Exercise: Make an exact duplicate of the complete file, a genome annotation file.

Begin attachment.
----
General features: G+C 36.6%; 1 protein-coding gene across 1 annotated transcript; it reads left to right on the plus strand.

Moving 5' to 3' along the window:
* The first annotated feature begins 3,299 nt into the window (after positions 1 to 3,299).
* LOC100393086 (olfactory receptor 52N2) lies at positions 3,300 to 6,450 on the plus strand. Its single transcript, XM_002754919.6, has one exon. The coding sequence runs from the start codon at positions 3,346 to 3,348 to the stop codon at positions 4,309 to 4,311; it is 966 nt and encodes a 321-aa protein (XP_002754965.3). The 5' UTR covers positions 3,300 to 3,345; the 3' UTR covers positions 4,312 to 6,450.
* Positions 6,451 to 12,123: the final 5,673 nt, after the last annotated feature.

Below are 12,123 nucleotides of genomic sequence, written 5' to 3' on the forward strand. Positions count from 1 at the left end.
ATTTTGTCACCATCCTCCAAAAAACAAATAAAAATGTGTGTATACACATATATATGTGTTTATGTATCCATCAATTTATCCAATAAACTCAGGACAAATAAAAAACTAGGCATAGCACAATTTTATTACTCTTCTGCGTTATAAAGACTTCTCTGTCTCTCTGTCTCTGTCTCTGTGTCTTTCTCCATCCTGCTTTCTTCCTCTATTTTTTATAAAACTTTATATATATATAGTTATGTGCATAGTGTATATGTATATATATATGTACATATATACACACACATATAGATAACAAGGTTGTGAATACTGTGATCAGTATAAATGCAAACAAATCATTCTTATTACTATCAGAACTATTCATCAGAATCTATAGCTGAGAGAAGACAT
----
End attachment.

General features: G+C 36.6%; 1 protein-coding gene across 1 annotated transcript; it reads left to right on the plus strand.

Moving 5' to 3' along the window:
* The first annotated feature begins 3,299 nt into the window (after positions 1 to 3,299).
* LOC100393086 (olfactory receptor 52N2) lies at positions 3,300 to 6,450 on the plus strand. Its single transcript, XM_002754919.6, has one exon. The coding sequence runs from the start codon at positions 3,346 to 3,348 to the stop codon at positions 4,309 to 4,311; it is 966 nt and encodes a 321-aa protein (XP_002754965.3). The 5' UTR covers positions 3,300 to 3,345; the 3' UTR covers positions 4,312 to 6,450.
* Positions 6,451 to 12,123: the final 5,673 nt, after the last annotated feature.

Below are 12,123 nucleotides of genomic sequence, written 5' to 3' on the forward strand. Positions count from 1 at the left end.
ATTTTGTCACCATCCTCCAAAAAACAAATAAAAATGTGTGTATACACATATATATGTGTTTATGTATCCATCAATTTATCCAATAAACTCAGGACAAATAAAAAACTAGGCATAGCACAATTTTATTACTCTTCTGCGTTATAAAGACTTCTCTGTCTCTCTGTCTCTGTCTCTGTGTCTTTCTCCATCCTGCTTTCTTCCTCTATTTTTTATAAAACTTTATATATATATAGTTATGTGCATAGTGTATATGTATATATATATGTACATATATACACACACATATAGATAACAAGGTTGTGAATACTGTGATCAGTATAAATGCAAACAAATCATTCTTATTACTATCAGAACTATTCATCAGAATCTATAGCTGAGAGAAGACAT